By Rachel Moss
Something the sender thought was a good connection can, unintentionally, end up driving a wedge between members of a Whatsapp group.
“We can also feel guilty, for being annoyed, or for not finding the material hilarious or useful,” Beresford adds. “And of course we get stressed, believing we need to respond ASAP – and perhaps more wittily than the previous responder. Gah, who needs the pressure?”
So how do you stay connected while looking after your own wellbeing?
Digital detox consultant Martin Talks says if you’re finding the flow of messages too much, try to ration your use of the app.
“Only participate in any WhatsApp group once a day and not first thing in the morning or last thing at night. You do not wish to start your day feeling anxious or try and go to asleep anxious,” he suggests. “Keep your technology out of the bedroom altogether to prevent you checking your smartphone and finding yourself sucked down the rabbit hole of scary coronavirus stories.”
Turning off notifications will help you to cut down your usage. “As humans we find alerts almost impossible to resist and one glance at your phone can lead to an anxiety inducing exchange of communication,” Talks says.
While group hangout platforms such as Zoom and Houseparty are booming, Beresford recommends the power of a one-to-one interaction – especially if you’re using faceless technology like Whatsapp as your primary mode of communication.
“The problem with Whatsapp is you have no other cues to guide the interaction. The sender can’t see your distaste as you open yet one more GIF about alcohol being the only solution to Covid-19,” she says. “Nor can they see the anguish on your face, or any other facial or body language cues that would alert them to your preference to not be exposed to this material.”
One-to-one, you can convey your differences more freely without fear of judgement.Lucy Beresford
Sharing jokes – or indeed distress – with one trusted friend, rather than posting in a group, not only protects others who may be feeling anxious, but also allows someone to attend to our needs better, she adds. “One-to-one is much easier because it’s more personal,” she explains. “Whatsapp assumes everyone in the group will have the same reaction to the material sent. At least in a one-to-one you can convey your differences more freely without fear of judgement.”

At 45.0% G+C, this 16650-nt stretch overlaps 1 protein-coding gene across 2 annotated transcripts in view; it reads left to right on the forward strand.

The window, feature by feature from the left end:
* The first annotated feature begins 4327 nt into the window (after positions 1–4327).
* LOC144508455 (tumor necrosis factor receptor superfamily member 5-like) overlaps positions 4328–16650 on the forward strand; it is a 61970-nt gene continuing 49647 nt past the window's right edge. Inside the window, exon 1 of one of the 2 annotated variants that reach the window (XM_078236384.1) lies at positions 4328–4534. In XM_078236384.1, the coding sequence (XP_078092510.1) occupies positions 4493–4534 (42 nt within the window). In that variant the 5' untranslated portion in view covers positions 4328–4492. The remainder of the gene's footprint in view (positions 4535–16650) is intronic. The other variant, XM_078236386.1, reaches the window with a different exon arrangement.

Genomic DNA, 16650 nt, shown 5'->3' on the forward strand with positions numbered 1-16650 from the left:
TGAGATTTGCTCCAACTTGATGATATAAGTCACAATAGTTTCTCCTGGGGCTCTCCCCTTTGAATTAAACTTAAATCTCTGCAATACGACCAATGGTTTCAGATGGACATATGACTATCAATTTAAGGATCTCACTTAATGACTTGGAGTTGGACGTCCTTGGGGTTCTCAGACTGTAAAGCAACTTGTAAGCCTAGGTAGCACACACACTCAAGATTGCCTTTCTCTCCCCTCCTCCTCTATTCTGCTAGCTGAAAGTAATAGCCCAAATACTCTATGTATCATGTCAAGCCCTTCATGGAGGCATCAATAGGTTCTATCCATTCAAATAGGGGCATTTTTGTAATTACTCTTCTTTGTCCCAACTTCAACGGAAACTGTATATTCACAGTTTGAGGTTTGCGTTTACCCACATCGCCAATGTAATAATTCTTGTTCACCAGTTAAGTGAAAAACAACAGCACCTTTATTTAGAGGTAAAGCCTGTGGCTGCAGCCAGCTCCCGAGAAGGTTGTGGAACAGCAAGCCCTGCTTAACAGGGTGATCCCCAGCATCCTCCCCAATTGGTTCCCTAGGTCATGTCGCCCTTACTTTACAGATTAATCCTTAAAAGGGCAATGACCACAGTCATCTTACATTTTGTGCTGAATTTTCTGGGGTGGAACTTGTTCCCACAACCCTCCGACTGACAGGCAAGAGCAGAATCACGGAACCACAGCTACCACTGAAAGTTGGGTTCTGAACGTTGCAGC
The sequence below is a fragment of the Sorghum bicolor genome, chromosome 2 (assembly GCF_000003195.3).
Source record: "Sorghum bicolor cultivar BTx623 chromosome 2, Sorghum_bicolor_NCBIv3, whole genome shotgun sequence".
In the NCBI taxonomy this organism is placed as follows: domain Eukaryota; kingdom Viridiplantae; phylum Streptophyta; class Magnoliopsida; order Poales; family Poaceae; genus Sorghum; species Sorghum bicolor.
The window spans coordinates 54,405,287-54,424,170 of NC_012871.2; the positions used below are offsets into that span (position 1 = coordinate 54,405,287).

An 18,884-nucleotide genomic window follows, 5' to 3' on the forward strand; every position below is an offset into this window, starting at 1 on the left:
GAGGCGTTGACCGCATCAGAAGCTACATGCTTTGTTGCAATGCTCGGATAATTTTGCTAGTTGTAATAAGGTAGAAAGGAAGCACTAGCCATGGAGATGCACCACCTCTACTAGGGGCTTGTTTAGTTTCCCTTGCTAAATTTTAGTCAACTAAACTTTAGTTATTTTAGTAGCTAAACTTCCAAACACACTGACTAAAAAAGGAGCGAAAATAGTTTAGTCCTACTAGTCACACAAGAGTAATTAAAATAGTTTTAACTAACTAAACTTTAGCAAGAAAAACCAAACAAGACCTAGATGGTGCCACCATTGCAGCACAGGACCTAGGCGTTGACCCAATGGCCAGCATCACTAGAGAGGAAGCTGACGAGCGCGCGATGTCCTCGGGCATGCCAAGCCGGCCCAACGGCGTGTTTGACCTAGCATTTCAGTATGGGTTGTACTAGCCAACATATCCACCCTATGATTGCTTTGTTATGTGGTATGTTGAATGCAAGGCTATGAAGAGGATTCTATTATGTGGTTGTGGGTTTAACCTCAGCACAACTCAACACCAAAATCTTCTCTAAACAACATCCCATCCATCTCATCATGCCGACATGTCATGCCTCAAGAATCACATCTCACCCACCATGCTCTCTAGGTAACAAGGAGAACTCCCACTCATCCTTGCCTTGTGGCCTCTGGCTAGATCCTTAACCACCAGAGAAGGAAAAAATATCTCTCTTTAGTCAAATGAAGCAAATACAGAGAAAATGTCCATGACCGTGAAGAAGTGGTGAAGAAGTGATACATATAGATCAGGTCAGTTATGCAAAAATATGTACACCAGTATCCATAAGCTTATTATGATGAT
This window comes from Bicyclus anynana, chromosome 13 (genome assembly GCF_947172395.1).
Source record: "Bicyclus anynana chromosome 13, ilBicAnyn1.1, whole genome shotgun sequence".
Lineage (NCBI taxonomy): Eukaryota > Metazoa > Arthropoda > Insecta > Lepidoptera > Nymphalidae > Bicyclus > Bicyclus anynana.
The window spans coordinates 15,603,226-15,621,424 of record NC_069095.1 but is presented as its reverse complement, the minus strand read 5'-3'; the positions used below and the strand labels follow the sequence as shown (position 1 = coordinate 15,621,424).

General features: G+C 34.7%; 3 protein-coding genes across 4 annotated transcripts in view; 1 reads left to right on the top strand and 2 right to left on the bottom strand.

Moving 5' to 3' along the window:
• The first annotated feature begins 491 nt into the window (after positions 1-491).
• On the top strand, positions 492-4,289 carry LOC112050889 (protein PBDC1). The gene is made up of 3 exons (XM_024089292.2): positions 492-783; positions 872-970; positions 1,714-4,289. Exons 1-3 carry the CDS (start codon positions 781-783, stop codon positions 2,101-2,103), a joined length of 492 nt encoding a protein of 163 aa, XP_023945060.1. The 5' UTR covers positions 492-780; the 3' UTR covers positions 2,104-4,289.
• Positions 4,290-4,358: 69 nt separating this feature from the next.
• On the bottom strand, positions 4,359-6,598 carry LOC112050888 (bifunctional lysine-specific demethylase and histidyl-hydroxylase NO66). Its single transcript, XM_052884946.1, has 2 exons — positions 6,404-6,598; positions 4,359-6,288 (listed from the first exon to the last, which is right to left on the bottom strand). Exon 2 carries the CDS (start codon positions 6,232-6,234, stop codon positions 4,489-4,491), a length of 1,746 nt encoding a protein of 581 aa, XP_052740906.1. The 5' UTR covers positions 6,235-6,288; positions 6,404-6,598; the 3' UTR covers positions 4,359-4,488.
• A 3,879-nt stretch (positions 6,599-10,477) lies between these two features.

If you do want to partake in group chats during this time, Talks recommends trying to be a positive influence when doom and gloom hits. “Steer your WhatsApp group to a more positive theme by encouraging everyone to post about a pleasant and calming topic, such as nature – as we are having fine spring weather at the moment – or cooking,” he suggests.
Beresford says that if you’re the serial poster in your group, pause to think about your intention and the potential impact of a comment or piece of information before hitting send.
“It’s tricky, because some groups exist to lighten the tone, or are built around a shared hobby. But once the material starts being about medical issues, recognise that some people might feel overwhelmed or triggered, or might be squeamish,” she says. “The motto is: if in doubt, don’t post.”
If you’ve noticed a particular group chat is repeatedly having a negative impact on your mood, Beresford advises muting or leaving a group altogether. “Set boundaries for yourself, because some people enjoy ramping up the drama,” she says. “During a stressful time like this, make sure the people in your life are bringing healthy, joyous energy.”